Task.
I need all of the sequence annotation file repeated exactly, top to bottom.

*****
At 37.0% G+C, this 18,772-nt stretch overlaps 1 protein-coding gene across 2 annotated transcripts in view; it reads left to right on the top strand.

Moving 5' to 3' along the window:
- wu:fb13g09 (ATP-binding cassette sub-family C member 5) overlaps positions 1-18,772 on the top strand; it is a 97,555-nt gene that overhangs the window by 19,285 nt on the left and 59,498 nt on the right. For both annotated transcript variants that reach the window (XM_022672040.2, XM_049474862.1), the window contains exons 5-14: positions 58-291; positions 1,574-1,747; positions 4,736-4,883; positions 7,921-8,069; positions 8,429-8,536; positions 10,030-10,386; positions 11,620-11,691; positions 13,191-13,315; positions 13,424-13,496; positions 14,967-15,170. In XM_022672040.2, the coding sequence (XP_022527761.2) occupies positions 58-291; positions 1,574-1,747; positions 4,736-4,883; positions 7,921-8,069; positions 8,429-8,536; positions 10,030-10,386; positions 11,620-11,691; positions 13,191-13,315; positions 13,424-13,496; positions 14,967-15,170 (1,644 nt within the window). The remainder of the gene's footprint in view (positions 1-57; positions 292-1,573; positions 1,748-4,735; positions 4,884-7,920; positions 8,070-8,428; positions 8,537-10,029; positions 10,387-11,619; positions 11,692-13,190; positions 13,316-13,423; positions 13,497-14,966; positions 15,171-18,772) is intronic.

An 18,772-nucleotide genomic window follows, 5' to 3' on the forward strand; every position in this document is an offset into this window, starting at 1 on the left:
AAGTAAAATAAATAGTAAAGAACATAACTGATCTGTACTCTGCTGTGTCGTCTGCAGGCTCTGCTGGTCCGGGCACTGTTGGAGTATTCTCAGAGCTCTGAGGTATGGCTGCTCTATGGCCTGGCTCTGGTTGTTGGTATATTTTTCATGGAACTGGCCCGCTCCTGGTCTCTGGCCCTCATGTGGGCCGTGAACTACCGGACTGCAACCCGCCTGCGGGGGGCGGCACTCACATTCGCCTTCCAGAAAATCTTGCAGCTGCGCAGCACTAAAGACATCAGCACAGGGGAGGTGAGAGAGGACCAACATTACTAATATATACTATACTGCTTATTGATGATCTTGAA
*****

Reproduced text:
At 37.0% G+C, this 18,772-nt stretch overlaps 1 protein-coding gene across 2 annotated transcripts in view; it reads left to right on the top strand.

Moving 5' to 3' along the window:
- wu:fb13g09 (ATP-binding cassette sub-family C member 5) overlaps positions 1-18,772 on the top strand; it is a 97,555-nt gene that overhangs the window by 19,285 nt on the left and 59,498 nt on the right. For both annotated transcript variants that reach the window (XM_022672040.2, XM_049474862.1), the window contains exons 5-14: positions 58-291; positions 1,574-1,747; positions 4,736-4,883; positions 7,921-8,069; positions 8,429-8,536; positions 10,030-10,386; positions 11,620-11,691; positions 13,191-13,315; positions 13,424-13,496; positions 14,967-15,170. In XM_022672040.2, the coding sequence (XP_022527761.2) occupies positions 58-291; positions 1,574-1,747; positions 4,736-4,883; positions 7,921-8,069; positions 8,429-8,536; positions 10,030-10,386; positions 11,620-11,691; positions 13,191-13,315; positions 13,424-13,496; positions 14,967-15,170 (1,644 nt within the window). The remainder of the gene's footprint in view (positions 1-57; positions 292-1,573; positions 1,748-4,735; positions 4,884-7,920; positions 8,070-8,428; positions 8,537-10,029; positions 10,387-11,619; positions 11,692-13,190; positions 13,316-13,423; positions 13,497-14,966; positions 15,171-18,772) is intronic.

An 18,772-nucleotide genomic window follows, 5' to 3' on the forward strand; every position in this document is an offset into this window, starting at 1 on the left:
AAGTAAAATAAATAGTAAAGAACATAACTGATCTGTACTCTGCTGTGTCGTCTGCAGGCTCTGCTGGTCCGGGCACTGTTGGAGTATTCTCAGAGCTCTGAGGTATGGCTGCTCTATGGCCTGGCTCTGGTTGTTGGTATATTTTTCATGGAACTGGCCCGCTCCTGGTCTCTGGCCCTCATGTGGGCCGTGAACTACCGGACTGCAACCCGCCTGCGGGGGGCGGCACTCACATTCGCCTTCCAGAAAATCTTGCAGCTGCGCAGCACTAAAGACATCAGCACAGGGGAGGTGAGAGAGGACCAACATTACTAATATATACTATACTGCTTATTGATGATCTTGAA